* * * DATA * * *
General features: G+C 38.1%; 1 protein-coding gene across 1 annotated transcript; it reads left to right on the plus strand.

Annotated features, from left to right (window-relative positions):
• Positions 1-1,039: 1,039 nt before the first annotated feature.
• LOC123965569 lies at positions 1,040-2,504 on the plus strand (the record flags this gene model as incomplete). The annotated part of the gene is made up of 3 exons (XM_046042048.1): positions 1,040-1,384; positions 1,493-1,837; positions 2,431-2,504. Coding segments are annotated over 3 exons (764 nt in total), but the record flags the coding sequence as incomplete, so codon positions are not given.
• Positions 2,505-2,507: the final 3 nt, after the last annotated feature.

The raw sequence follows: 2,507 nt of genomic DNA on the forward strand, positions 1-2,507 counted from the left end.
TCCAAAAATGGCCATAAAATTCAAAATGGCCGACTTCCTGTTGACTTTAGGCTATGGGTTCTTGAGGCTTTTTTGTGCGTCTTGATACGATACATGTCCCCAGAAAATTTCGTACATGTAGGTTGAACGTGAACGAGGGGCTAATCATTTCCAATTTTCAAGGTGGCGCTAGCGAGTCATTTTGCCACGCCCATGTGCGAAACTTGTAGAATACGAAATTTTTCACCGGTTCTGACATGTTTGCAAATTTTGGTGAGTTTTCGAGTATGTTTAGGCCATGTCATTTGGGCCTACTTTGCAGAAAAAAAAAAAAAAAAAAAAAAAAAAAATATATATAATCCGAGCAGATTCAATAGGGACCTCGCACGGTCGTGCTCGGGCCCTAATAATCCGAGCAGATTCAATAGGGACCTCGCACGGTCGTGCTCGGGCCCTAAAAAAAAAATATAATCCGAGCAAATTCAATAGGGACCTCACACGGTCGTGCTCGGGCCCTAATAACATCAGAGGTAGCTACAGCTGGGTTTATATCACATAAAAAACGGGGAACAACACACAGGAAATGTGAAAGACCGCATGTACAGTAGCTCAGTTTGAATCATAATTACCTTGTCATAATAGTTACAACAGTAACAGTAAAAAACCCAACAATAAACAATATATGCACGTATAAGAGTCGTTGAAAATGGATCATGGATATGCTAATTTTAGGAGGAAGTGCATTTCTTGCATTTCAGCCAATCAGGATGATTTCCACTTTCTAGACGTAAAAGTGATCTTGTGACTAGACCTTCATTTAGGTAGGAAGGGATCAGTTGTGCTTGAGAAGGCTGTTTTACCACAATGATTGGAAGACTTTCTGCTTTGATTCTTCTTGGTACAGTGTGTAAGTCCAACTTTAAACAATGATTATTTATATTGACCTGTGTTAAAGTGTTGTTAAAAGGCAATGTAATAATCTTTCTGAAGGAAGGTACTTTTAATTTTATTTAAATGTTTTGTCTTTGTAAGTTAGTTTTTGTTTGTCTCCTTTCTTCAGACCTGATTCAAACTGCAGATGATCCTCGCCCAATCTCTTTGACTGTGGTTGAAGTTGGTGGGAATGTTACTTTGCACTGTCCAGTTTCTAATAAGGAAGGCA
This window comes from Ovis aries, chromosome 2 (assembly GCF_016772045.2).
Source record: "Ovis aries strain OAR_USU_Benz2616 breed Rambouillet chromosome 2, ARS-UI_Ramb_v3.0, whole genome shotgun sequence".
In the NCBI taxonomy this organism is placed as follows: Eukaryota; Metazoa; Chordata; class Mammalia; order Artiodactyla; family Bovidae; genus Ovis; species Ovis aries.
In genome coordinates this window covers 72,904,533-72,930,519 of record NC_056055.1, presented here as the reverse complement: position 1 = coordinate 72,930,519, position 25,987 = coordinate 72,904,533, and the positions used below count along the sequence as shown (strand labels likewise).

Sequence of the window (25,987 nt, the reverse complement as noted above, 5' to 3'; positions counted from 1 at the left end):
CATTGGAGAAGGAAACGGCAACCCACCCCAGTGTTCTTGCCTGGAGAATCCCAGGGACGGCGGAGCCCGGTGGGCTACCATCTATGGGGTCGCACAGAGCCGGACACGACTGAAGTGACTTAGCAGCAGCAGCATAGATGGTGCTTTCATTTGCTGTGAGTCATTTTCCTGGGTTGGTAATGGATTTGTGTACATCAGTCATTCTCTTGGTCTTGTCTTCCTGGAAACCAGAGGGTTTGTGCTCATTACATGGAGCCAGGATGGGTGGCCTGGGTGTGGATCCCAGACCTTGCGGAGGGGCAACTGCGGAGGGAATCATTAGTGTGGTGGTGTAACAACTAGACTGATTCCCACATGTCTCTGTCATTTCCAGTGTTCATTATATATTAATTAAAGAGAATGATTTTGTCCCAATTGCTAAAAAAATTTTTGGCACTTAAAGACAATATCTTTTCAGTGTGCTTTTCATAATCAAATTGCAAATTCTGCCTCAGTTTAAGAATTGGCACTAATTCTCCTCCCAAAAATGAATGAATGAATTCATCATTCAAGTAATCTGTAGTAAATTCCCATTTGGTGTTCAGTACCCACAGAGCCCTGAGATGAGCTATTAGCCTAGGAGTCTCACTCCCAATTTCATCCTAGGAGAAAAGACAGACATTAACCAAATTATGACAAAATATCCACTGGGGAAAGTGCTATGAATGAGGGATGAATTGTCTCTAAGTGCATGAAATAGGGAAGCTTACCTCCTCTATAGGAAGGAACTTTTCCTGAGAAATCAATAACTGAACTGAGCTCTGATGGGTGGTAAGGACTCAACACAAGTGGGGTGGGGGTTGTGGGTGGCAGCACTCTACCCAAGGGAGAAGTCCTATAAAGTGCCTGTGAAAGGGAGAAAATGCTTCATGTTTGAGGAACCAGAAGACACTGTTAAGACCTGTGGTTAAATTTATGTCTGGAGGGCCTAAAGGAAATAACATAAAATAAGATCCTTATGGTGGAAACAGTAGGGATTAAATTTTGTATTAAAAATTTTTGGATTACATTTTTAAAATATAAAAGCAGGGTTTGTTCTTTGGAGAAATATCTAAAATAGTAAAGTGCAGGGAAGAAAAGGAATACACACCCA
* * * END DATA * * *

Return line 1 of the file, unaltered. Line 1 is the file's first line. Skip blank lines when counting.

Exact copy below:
General features: G+C 38.1%; 1 protein-coding gene across 1 annotated transcript; it reads left to right on the plus strand.